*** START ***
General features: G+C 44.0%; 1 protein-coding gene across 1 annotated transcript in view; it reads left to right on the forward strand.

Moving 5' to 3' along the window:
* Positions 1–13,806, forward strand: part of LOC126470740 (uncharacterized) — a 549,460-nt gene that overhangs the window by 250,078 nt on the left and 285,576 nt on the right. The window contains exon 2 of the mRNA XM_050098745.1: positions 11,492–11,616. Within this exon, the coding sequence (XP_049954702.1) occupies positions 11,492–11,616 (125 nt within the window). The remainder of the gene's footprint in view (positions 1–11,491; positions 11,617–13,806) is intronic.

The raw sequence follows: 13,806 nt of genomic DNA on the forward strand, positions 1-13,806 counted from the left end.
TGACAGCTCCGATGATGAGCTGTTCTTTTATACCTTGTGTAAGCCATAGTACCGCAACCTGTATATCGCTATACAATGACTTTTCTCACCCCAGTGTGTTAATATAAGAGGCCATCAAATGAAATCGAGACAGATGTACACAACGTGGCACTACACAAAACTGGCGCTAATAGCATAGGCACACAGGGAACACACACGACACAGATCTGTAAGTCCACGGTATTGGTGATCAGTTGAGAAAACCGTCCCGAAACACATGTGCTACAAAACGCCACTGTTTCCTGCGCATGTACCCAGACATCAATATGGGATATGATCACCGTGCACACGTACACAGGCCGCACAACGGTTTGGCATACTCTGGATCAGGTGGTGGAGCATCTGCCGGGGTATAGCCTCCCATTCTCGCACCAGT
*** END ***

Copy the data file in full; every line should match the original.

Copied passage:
General features: G+C 44.0%; 1 protein-coding gene across 1 annotated transcript in view; it reads left to right on the forward strand.

Moving 5' to 3' along the window:
* Positions 1–13,806, forward strand: part of LOC126470740 (uncharacterized) — a 549,460-nt gene that overhangs the window by 250,078 nt on the left and 285,576 nt on the right. The window contains exon 2 of the mRNA XM_050098745.1: positions 11,492–11,616. Within this exon, the coding sequence (XP_049954702.1) occupies positions 11,492–11,616 (125 nt within the window). The remainder of the gene's footprint in view (positions 1–11,491; positions 11,617–13,806) is intronic.

The raw sequence follows: 13,806 nt of genomic DNA on the forward strand, positions 1-13,806 counted from the left end.
TGACAGCTCCGATGATGAGCTGTTCTTTTATACCTTGTGTAAGCCATAGTACCGCAACCTGTATATCGCTATACAATGACTTTTCTCACCCCAGTGTGTTAATATAAGAGGCCATCAAATGAAATCGAGACAGATGTACACAACGTGGCACTACACAAAACTGGCGCTAATAGCATAGGCACACAGGGAACACACACGACACAGATCTGTAAGTCCACGGTATTGGTGATCAGTTGAGAAAACCGTCCCGAAACACATGTGCTACAAAACGCCACTGTTTCCTGCGCATGTACCCAGACATCAATATGGGATATGATCACCGTGCACACGTACACAGGCCGCACAACGGTTTGGCATACTCTGGATCAGGTGGTGGAGCATCTGCCGGGGTATAGCCTCCCATTCTCGCACCAGT